Last week, we examined the idea of building authority your own brand by using someone’s content.
We saw that this is perfectly legitimate, and in the post, I briefly suggested four ways you could possibly begin doing this.
This week, I’d like to explore each of those four areas and reflect on how they can help to build authority for your brand.
Each of these strategies are legitimate, and you may choose to use all or any combination of them. Also, there are more than just these four ways. As long as you are following the guidelines I laid out last week, The opportunities here are endless.
Also, some of these methods are going to assume that you have built the platform which corresponds to the method. If not, however, you can still some version of each idea no matter the platform—you just may have to get a little creative.
Without further ado, here are four strategies you can use to begin building brand authority using someone else’s content:
1. Critique a Blog Post
If you are a blogger, one thing you could do is copy/paste some of the text from another blogger’s site, and provide your commentary underneath of it in a formal response. This is one area where you will DEFINITELY want to gain the permission of the blog author. Many writers are rightfully sensitive about any undesired use of their content, and have every right to protect it. However, a blogger who is open to varying perspectives should have no problem with this, and to sweeten the pot, you might consider allowing them the same courtesy in return. You could do something similar, for instance, if you have a podcast. Simply ask permission, and then play the audio on your show, starting and stopping and providing short commentary in between.
2. Retweet/Share Content
Some things go without saying. Anyone who puts content on social media has no problem with the content being shared—in fact, that was likely their goal of posting it in the first place. You could use a tool such as Feedly to gather all of your content in one place, and then use a tool like Buffer to share it across all of your social media platforms on your desired schedule. This way, you can share the ideas of other thought leaders and associate them with your brand in the mind of your readers. Psychologically, this is an important practice because it will help your followers gain an understanding of the type and level of content they should expect from your brand.
3. Post a Video Response
This is obviously exclusive to those whose platform of choice is a video provider such as Youtube, but “response videos” are enough of a “thing” to warrant their own point. Much like you would critique someone’s blog post or podcast, you could do the same thing in the form of a video response. In this age of widespread ideas, it’s important that we all keep each other honest. If you have an opinion—share it! Just because someone is more well-known and their opinion may seem to matter more to others does not mean yours is not important. Your perspective has value for your viewership, and they will appreciate that you weighed in on something important to you (and to them)!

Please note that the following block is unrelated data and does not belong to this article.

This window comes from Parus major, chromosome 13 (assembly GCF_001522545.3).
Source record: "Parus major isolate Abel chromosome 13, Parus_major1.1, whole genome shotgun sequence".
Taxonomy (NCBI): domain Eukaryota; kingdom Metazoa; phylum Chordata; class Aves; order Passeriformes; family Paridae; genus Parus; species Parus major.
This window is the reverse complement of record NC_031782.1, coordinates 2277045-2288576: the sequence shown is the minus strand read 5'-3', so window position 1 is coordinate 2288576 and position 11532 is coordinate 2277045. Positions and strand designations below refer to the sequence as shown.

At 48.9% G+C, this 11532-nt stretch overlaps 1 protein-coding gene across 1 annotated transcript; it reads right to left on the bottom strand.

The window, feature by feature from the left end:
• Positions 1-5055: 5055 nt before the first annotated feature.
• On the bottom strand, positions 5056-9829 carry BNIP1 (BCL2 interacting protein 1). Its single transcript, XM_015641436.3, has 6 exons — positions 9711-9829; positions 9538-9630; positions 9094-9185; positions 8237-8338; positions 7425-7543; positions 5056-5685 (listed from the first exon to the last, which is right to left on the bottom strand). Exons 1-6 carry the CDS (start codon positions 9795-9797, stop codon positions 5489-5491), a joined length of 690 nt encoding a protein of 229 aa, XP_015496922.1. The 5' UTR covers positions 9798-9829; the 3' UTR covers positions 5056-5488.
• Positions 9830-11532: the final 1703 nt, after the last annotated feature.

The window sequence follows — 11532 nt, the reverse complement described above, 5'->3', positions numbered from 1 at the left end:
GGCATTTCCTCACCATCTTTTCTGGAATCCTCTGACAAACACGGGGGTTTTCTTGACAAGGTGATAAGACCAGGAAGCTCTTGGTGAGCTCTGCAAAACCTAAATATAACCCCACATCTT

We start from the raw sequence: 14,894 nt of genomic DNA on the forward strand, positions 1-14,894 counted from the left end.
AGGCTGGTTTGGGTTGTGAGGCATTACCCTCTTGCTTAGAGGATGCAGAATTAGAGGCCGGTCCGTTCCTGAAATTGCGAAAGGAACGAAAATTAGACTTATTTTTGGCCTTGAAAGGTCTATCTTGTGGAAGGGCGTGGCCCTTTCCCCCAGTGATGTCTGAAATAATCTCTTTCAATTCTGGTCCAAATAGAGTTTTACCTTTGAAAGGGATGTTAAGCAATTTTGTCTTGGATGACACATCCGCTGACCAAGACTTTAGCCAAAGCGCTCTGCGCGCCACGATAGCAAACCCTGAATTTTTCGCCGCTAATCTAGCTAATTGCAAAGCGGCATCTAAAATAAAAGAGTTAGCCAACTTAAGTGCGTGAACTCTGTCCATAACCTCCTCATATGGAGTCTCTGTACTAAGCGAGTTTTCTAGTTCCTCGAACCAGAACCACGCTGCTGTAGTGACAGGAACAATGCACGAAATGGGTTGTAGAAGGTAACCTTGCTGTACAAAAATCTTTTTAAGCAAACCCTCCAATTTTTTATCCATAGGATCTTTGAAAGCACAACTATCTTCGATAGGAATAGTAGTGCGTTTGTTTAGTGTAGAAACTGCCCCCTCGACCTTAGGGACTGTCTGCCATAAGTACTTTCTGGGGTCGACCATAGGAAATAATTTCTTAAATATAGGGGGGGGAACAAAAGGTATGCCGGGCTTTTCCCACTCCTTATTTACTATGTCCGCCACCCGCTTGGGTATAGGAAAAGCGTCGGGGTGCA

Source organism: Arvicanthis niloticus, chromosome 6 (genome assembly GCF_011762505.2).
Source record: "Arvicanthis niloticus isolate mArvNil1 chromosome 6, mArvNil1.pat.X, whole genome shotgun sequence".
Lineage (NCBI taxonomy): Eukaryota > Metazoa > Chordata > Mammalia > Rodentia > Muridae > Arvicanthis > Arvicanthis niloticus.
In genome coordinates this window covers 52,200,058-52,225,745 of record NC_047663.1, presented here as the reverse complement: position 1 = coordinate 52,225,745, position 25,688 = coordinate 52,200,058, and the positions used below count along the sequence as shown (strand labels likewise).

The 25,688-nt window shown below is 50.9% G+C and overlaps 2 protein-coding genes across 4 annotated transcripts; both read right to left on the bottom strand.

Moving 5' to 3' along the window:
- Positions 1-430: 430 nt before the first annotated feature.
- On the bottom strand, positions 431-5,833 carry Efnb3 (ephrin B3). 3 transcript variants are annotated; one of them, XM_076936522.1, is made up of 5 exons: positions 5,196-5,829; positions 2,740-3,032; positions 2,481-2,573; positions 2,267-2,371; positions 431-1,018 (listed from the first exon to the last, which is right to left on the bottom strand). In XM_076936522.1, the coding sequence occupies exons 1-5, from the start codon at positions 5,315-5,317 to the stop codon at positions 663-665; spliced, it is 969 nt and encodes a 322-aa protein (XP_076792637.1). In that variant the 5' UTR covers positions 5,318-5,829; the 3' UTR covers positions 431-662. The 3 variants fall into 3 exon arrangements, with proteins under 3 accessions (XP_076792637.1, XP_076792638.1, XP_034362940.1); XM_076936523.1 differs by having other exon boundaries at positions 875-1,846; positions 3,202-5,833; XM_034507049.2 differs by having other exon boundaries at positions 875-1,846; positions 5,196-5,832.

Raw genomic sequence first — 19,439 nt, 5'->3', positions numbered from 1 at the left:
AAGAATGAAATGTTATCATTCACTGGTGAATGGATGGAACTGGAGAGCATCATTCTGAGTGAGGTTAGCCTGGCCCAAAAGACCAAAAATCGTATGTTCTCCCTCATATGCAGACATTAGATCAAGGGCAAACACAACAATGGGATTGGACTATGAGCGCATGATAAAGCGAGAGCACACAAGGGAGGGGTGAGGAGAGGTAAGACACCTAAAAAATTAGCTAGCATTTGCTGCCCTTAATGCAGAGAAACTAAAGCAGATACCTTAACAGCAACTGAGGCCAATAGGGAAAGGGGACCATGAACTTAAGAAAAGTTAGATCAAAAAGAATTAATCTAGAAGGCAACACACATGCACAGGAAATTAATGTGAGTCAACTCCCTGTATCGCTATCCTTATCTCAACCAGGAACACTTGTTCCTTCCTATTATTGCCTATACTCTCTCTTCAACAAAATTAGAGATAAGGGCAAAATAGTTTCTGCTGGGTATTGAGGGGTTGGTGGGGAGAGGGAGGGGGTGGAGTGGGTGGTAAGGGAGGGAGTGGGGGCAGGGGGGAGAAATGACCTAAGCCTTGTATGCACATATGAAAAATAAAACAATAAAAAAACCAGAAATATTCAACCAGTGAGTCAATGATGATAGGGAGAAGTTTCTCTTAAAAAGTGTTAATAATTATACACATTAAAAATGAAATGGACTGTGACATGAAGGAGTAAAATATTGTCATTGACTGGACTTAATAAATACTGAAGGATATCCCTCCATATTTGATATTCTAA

4. Use Content as a Reference
Finally, and very practically, you should make it a habit to reference the work of others. Some blogs choose to use more formal referencing such as you would find in a book (with footnotes at the bottom), but many bloggers (myself included) simply provide text links throughout their content to the influencer who provided the idea. If you’ll notice, the words “Feedly” and “Buffer” above are text links which take you directly to those organizations’ websites. An influencer I reference often is Michael Hyatt, and when I do, I provide a link to the specific reference or just to his website (see what I did there?). It’s important to get into this happen since it is not only right from an ethical perspective but also benefits you by association.[bctt tweet=”You should make it a habit to reference the work of others.” username=”northmacsvc”]
Though building a platform and a brand can be lonely at times, you don’t have to go it alone! You have more help than you did with the plethora of available content on the Internet.
Choose the content you will use, and choose it wisely. This strategy will help to grow your brand by association and credibility, and may even get you noticed! For instance, check out this post where I referenced Ray Edwards and he was kind enough to respond back personally.
You never know what kind of an impact you are truly making, and by using others’ content, you had better believe your influence will extend far greater than you could possibly imagine.
Discussion Question: Have you found these strategies effective in building your own brand authority?